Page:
Revocable Living Trusts (RLT)
What is a Revocable Living Trust?
A Revocable Living Trust (RLT) is a document created prior to death to manage assets. It dictates how the remaining assets are to be distributed after death.
The person who creates the RLT may be called the “Grantor” or “Settlor” or “Trustor”.
The person responsible for the management of the trust assets is the “Trustee.” Typically, the individual who has created the RLT is the Trustee as well while that person is alive. A Successor Trustee is named in order to manage the Trust after the death of all the initial Trustees.
The RLT is considered revocable because it may be modified or terminated during the lifetime of the Trustor as long as Trustor has the legal capacity to do so.
How are assets managed in a Revocable Living Trust?
The Trustee invests and manages the trust property. Most RLTs allow the Trustor to withdraw money or assets from the Trust at any time, and in any amount. If a Trustor becomes incapacitated, the Trustee is authorized to continue to manage the trust assets, pay bills, and make investment decisions. This may avoid the need for a court-appointed guardian of the property in the future.
Upon the death of all the Trustors, the Trustee is responsible (among other things) for paying all claims and taxes, and then distributing the assets to the beneficiaries as the Trust dictates.
How are assets placed in a Revocable Living Trust?
Assets, such as bank accounts, real estate and investments (mutual funds and stocks),must be formally transferred to the Trust before death to get the maximum benefit from the Revocable Living Trust. This process is called “Funding” and requires changing the ownership of the assets to the name of the Revocable Living Trust. Assets that are not properly transferred to the Trust may be subject to Probate.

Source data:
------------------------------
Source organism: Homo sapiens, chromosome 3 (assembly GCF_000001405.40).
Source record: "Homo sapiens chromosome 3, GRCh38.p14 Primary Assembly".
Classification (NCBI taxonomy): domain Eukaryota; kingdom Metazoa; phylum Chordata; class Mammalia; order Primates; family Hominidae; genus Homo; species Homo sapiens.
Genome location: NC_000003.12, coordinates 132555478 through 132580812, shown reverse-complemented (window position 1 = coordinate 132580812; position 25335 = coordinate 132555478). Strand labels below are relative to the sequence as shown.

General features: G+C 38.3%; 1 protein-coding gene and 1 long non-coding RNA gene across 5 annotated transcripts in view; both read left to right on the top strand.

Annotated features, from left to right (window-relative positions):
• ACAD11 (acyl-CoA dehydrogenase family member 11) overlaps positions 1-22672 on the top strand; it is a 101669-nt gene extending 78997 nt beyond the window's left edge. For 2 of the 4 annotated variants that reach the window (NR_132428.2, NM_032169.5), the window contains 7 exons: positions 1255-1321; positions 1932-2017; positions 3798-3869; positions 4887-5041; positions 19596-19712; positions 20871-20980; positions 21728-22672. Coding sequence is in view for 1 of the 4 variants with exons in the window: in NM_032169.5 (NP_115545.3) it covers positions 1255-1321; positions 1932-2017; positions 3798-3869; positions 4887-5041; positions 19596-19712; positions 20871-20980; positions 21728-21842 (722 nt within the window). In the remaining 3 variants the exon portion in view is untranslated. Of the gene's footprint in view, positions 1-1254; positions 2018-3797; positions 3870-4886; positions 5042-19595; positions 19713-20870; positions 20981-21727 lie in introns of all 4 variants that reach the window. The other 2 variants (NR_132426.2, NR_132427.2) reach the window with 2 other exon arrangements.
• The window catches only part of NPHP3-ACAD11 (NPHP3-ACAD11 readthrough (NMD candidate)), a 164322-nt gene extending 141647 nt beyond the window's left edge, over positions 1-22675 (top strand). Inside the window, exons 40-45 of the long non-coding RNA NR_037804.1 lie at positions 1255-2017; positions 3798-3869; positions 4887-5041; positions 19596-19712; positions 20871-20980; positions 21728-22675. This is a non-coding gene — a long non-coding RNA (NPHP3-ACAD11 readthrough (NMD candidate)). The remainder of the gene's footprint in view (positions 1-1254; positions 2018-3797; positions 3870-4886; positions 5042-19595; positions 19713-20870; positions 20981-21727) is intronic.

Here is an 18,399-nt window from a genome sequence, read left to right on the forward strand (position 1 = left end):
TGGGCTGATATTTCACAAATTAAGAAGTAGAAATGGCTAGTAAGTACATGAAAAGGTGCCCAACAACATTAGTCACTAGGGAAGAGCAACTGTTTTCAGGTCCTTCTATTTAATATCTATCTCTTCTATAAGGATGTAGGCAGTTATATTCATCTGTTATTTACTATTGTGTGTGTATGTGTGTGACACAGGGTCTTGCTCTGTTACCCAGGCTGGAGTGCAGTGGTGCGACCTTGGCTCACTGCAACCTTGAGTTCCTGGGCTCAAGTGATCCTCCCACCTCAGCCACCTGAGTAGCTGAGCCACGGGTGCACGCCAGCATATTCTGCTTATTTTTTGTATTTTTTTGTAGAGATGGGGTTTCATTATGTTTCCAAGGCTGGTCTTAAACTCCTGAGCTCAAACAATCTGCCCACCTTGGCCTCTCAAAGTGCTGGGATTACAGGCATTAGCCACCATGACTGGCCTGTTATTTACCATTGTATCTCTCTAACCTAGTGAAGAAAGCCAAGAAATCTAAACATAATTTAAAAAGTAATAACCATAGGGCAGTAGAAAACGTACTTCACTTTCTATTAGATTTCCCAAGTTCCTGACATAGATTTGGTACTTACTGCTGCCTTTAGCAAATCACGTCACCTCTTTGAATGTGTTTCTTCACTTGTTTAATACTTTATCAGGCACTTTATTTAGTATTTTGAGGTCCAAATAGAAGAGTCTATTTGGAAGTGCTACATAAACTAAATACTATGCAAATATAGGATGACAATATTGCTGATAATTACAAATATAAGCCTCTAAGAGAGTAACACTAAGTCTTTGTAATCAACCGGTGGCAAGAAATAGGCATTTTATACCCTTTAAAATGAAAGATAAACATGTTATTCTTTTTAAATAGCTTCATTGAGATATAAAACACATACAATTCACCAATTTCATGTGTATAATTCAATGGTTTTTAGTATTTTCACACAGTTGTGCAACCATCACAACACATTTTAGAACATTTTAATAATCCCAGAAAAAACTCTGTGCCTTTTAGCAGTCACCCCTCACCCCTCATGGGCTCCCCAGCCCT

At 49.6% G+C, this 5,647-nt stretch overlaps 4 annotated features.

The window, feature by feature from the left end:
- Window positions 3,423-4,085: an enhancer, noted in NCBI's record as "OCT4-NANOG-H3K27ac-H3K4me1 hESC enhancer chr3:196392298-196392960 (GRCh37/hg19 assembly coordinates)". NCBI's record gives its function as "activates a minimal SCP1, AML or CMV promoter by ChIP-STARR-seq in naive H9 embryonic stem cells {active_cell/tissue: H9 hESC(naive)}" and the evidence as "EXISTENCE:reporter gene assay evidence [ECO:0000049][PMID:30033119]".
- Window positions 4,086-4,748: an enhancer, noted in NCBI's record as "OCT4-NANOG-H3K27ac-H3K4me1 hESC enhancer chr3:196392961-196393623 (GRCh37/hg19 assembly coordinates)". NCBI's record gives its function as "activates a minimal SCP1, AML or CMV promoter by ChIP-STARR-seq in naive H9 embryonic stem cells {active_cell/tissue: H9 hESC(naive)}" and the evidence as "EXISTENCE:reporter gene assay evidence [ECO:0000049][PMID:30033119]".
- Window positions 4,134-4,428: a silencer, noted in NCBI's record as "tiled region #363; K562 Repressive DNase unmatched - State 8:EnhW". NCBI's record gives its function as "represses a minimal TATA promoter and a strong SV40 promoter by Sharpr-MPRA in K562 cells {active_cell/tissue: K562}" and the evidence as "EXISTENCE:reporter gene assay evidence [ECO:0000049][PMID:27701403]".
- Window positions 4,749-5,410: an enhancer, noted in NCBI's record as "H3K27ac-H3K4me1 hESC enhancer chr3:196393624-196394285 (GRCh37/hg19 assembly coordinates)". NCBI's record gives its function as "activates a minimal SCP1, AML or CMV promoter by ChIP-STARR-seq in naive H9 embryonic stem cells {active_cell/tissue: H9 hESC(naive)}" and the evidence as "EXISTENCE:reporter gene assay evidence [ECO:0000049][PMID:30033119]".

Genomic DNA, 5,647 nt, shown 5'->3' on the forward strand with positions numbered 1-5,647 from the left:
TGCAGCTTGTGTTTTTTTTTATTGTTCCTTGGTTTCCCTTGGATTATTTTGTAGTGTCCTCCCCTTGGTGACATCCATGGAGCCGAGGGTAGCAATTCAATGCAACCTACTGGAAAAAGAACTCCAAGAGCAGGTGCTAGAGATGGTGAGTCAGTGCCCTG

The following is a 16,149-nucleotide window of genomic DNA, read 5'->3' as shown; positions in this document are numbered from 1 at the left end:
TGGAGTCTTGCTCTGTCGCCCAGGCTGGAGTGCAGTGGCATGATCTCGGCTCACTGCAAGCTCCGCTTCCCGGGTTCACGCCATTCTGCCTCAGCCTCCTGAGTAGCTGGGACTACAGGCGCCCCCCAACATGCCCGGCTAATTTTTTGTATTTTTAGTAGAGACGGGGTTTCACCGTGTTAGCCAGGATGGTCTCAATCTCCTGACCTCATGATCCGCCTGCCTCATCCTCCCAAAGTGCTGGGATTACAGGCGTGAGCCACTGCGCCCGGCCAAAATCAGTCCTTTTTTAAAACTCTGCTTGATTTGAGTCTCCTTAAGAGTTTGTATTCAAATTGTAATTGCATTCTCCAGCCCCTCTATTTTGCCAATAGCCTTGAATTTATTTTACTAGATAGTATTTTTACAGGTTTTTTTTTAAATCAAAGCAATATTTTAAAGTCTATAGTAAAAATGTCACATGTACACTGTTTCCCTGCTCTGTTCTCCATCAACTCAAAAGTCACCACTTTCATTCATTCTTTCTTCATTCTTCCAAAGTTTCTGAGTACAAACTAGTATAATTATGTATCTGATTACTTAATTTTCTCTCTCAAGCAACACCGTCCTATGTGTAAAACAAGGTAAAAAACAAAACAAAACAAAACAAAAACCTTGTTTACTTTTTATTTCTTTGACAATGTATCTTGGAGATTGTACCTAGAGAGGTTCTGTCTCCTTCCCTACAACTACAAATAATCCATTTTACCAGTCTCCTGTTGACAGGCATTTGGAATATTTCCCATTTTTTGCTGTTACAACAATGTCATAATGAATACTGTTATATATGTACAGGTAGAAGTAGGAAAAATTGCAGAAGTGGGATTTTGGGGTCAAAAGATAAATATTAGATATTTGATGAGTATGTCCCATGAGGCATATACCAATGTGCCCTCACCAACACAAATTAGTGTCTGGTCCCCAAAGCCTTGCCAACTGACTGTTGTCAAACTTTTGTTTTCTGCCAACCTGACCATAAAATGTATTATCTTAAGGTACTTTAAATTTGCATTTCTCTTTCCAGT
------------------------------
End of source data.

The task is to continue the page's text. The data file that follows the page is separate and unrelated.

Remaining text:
It is important to be very careful with certain assets (such as retirement accounts). These should not be transferred to a Revocable Living Trust. Always consult with an attorney,tax advisor and investment advisor first prior to transferring or changing ownership on
Who may act as Trustee or Successor Trustee?
The choice of a Trustee is extremely important. Almost anyone can be named as a Trustee (with limitations of course). A Trustee does not have to live in North Carolina or be related to the Trustor. The Trustor can name another person (a family member or friend) or a corporate trustee (such as a bank or trust company).
Regardless of who is chosen, consideration must always be given to the person’s qualifications, the potential for friction with other beneficiaries, and the potential burden being placed on that individual. The trust agreement should allow the Trustee to hire
qualified professionals to assist them in their duties, such as attorneys, accountants and financial advisors.
Does the Revocable Living Trust provide protection from creditor’s claims?
In North Carolina, the Trust assets are not protected from the claims of creditors. Prior to death the assets in a RLT are treated as owned by the Trustor and subject to the claims of the Trustor’s creditors as if the Trustor still owned them in his or her personal name. If the trust assets remain in Trust after death, the interests of the beneficiaries may be protected from their creditors by a “spendthrift” provision in the trust agreement.
North Carolina law provides special protection for many types of assets, including assets owned by a husband and wife as “tenants by the entirety.” Consideration should be given to these assets when you decide how to fund your Revocable Trust. An attorney can advise you on the types of assets that offer creditor protection and the effect of Funding your Trust with them.
Do you need to be wealthy to have a Revocable Living Trust?
NO! In my opinion, the decision to have a RLT should not be based exclusively on how much you are worth. If you are a private person and you want to continue that privacy for your family after your death, then the RLT may be an appropriate estate planning tool to accomplish that. If you prefer to keep future legal fees down and pass more assets to your family in an often times quicker manner, then you should consider a RLT.
Each person’s reason or reasons for choosing a RLT is different. Don’t let anyone tell you that you NEED a RLT. Only you can make the decision whether it is an estate planning tool that is appropriate for you and your family as well as your goals.
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